Exploring the low cost and environment friendly thermoelectric materials for waste energy harvesting


The global environmental challenge has led to intensive innovations of new renewable energy sources. Thermoelectric energy using waste heat can be used for electric power generation. The use of this technology is set to grow due to vast potential applications of thermoelectric materials such as in remote area sensors and electronic devices. Although most of the currently available thermoelectric materials such as Bi2Te3 are expensive and toxic in nature, the newly developed materials such as Cu2SnSe3 are cost-effective, readily available and less toxic.

The physical and electrical properties of Cu2SnSe3 can be enhanced and controlled through doping on the Sn site which for example increases the Seebeck coefficient of the material. Generally, Cu2SnSe3 exist in different allotropic forms including cubic structures, orthorhombic and monoclinic. Also, other conditions such as temperature and pressure affect the phase transformation of Cu2SnSe3 compounds. However, different thermoelectric materials synthesis and stoichiometric conditions result in the formation of different phases. Therefore, a good understanding of the thermodynamic conditions of the phases is vital for the synthesis of Cu2SnSe3 material with excellent properties. For instance, phase transitions can induce different lattice and band gap parameters that may further affect the physical properties of the materials in one way or the other.

A group of researchers at Seoul National University led by Professor Chan Park investigated thermoelectric properties of different Cu2SnSe3 sample phases through examining the effects of the annealing temperature on the transition phases. The work is published in the research journal, Journal of Materials Chemistry C.

The research team commenced their studies by synthesizing the Cu2SnSe3 samples by melting and solidification, annealing at different temperatures and lastly carrying out water quenching. Powder X-ray diffraction (XRD) was used to analyze the different phases formed. Eventually, the different phase structures obtained and thermoelectric properties of various phases at high and low temperature were compared at a specified temperature range of 300-600K.

The authors successfully observed monoclinic phase and relatively small cubic phase in the Cu2SnSe3 samples annealed at a temperature range of 720-820K, while cubic phase was the dominant phase in the samples annealed at 960K. Also, cubic phases exhibited a better dimensionless figure of merit (ZT) than monoclinic phases, especially at 600K. Generally, the cubic phase samples of Cu2SnSe3 exhibited better thermoelectric performances as compared to monoclinic samples.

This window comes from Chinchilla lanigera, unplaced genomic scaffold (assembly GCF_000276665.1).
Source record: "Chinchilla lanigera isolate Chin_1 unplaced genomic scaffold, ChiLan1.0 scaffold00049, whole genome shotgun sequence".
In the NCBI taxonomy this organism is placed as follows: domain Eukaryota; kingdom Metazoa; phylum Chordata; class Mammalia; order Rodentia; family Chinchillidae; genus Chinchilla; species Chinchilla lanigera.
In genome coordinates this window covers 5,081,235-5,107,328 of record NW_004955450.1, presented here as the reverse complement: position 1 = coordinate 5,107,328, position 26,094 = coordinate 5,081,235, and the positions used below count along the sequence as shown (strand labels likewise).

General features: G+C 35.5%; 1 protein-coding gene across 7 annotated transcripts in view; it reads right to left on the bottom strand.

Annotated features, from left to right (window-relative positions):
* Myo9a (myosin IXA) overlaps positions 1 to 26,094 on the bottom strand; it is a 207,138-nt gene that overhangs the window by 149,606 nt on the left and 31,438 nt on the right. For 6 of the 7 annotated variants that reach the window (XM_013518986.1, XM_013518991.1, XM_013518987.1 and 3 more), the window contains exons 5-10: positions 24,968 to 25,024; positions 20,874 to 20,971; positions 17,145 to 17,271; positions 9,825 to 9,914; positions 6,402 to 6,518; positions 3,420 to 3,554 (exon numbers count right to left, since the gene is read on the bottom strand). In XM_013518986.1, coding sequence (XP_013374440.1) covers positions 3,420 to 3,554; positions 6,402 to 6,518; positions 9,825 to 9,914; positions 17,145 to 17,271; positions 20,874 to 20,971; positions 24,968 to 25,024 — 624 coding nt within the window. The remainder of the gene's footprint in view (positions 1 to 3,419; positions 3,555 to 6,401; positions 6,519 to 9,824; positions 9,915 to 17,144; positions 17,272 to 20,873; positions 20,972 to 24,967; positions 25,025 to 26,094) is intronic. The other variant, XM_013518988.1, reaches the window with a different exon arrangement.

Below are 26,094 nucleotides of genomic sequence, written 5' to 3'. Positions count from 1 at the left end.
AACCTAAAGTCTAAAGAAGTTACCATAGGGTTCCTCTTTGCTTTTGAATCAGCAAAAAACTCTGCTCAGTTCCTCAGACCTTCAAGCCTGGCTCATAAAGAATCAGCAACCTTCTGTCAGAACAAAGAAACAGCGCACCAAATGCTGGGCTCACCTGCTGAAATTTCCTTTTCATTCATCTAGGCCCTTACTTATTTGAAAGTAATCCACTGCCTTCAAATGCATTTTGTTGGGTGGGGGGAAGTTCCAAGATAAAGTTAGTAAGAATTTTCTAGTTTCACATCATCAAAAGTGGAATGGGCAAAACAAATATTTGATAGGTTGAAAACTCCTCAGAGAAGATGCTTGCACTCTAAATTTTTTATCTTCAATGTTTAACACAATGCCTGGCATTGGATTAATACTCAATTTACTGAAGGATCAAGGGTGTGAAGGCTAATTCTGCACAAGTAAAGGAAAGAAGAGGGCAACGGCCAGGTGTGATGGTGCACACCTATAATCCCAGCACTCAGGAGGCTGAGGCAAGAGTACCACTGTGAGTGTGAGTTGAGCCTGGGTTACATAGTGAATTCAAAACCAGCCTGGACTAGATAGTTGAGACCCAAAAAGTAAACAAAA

The first principle calculations showed significantly enhanced electrical conductivity of cubic phases as compared to monoclinic phases. This was attributed to the induced higher carrier concentration and the decrease in the band gap. However, a relatively small change in the thermoelectric conductivities of both cubic and monoclinic phase samples resulted from the photonic scattering induced by the formation of a minor secondary phase and also polymorphic modification due to the increase in the annealing temperatures.

The research group studied thoroughly the thermoelectric properties of the cubic and monoclinic phases of Cu2SnSe3. The results showed the excellent performance of cubic phases as compared to monoclinic phases. Also, it is possible to improve the cubic phase performance by interstitial alloying or doping at the Sn sites to optimize the Seebeck coefficient. Therefore, according to the authors, cubic phase Cu2SnSe3 is better for various thermoelectric applications.


Exploring the low cost and environment friendly thermoelectric materials for waste energy harvesting. Advances in Engineering



About the author

Mr. Muhammad Siyar is currently a Ph.D. student in Materials Science and engineering department Seoul National University (SNU), South Korea. He is awarded with PhD fellowship from the Pakistani prime minister under the faculty development program. He won merit based scholarship during his master studies while Japanese International Cooperation Agency (JICA) scholarship for bachelor degree in chemical engineering.

His current research work focuses on the study of low cost, environment friendly thermoelectric materials, such as SnSe and Cu2SnSe3 etc. He is also working to study porous thermoelectric materials for controlling thermal conductivity without affecting the electronic transport with in the lattice. He studied graphene based ferrites nanocomposites for microwave shielding and biomaterials during his master research work.

About the author

Prof. Chan Park is a professor in the Department of Materials Science and Engineering at the Seoul National University (SNU), Seoul, Korea. His research interests include thermoelectric materials/devices with improved efficiencies in wide temperature range using thermal/interface/nano-engineering, smart window, functional materials with nano-porous structure and transparent conductive oxide thin films. He received BS and MS from SNU and PhD from the New York State College of Ceramics at Alfred University. Prior to joining the SNU, he worked at Oak Ridge National Laboratory, SuperPower and Korea Electrotechnology Research Institute. He has published 170 peer-reviewed papers and 34 registered patents.


Siyar, M., Cho, J., Youn, Y., Han, S., Kim, M., Bae, S., & Park, C. (2018). Effect of annealing temperature on the phase transition, band gap and thermoelectric properties of Cu2SnSe3. Journal of Materials Chemistry C, 6(7), 1780-1788.

Go To Journal of Materials Chemistry C

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